Asus teased a few journalists and bloggers with a prototype of a netbook running Google Android and powered by a Qualcomm Snapdragom processor on the eve of Computex in June. But the prototype hasn’t been seen since, and according to PC World, it may never see the light of day. Asus CEO Jerry Shen reportedly says he doesn’t see a clear market for so-called “smartbooks” which feature low power ARM processors and run Linux, Windows CE, or Google Android instead of Windows XP, Vista, or 7.
Of course, with Google downplaying Android as a netbook operating system and preparing to launch the Google Chrome OS for netbooks soon, it might not be that surprising that Asus and other companies are having second thoughts about bringing netbooks running Android to market.
But the bigger question is whether customers are looking for always-on, laptop-style devices capable of connecting to 3g wireless networks. I mean, if that was where the description ended, the answer would be a resounding yes. But while these smartbooks are likely to sell for low prices of $200 or less up front, customers will likely have to pay $40 to $60 a month to use them, which drives up the price significantly.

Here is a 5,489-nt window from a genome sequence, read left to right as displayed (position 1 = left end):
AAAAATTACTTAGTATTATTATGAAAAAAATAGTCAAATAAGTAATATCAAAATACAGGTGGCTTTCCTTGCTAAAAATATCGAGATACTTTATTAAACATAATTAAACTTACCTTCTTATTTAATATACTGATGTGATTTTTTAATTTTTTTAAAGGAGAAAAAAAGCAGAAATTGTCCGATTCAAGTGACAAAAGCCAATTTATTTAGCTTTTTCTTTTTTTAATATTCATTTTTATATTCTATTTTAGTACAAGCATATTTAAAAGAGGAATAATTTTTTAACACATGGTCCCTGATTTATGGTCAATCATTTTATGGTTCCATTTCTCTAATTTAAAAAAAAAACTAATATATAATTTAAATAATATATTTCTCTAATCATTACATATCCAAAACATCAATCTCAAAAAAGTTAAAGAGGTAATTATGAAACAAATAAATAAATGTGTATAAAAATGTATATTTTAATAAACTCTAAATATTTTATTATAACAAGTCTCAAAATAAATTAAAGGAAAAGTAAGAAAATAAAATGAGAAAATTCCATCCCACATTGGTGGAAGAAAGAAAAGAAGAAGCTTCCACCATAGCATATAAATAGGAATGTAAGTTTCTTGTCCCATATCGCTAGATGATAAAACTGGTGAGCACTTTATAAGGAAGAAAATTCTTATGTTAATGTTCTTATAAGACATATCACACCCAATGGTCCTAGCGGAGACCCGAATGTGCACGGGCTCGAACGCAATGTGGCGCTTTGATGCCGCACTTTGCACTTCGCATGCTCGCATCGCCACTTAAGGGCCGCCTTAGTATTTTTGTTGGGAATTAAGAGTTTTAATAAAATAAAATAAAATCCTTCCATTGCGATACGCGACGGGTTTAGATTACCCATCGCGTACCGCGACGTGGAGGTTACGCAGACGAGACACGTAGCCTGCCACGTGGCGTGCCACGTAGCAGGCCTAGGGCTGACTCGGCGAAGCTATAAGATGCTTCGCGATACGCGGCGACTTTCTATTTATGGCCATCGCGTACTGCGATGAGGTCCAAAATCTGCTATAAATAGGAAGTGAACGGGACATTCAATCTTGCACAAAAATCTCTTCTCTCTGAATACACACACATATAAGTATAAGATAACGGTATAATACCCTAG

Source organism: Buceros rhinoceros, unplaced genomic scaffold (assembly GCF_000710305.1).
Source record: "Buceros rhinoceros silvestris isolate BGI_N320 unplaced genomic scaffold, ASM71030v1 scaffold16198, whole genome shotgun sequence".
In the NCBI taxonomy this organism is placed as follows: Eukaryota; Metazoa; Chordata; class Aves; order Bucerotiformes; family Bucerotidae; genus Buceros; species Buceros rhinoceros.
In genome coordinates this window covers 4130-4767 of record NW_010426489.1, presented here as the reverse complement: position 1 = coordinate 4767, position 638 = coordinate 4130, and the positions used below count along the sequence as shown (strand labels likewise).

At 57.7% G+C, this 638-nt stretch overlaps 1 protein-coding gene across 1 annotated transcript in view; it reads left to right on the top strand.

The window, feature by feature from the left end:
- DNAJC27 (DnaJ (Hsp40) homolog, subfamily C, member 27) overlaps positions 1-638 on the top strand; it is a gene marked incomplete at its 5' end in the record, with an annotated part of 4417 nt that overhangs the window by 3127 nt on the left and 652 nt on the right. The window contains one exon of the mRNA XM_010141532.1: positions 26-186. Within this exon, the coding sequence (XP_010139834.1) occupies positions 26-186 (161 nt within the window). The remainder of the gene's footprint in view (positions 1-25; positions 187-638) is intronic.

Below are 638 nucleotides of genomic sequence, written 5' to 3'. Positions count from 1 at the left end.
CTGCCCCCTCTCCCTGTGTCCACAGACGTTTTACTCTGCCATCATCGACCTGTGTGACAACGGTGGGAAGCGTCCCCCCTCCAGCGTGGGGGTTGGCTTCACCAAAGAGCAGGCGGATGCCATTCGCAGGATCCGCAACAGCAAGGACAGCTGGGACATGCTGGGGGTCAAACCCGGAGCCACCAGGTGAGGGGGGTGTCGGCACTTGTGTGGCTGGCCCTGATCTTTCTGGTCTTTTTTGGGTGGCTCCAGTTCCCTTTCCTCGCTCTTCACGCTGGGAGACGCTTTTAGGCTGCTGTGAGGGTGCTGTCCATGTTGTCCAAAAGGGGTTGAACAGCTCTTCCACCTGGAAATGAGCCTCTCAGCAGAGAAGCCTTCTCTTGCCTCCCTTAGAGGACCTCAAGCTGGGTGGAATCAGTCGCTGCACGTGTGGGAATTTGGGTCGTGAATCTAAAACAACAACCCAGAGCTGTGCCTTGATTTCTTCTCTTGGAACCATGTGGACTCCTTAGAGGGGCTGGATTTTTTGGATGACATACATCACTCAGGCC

Add to that the fact that an ARM-based device isn’t going to be able to run the Windows apps that many people are used to, such as Office or Photoshop, and smartbooks could be a tough sell. Of course, if they’re positioned as alternatives to smartphones instead of companion devices that you’re supposed to carry around in addition to a laptop and a cellphone, perhaps they could pick up some traction.
I have little doubt that if smartbooks take off as an industry segment, Asus will jump all over it. But over the last few years Asus has been more of an innovator than a follower. If Shen doesn’t see a market for smartbooks, I’m inclined to give his words some weight.
In related news, Asus announces its second quarter earnings yesterday, showing a net loss. Portfolio reports that Asus is banking on a series of product launches in the second half of the year to help the company recover.
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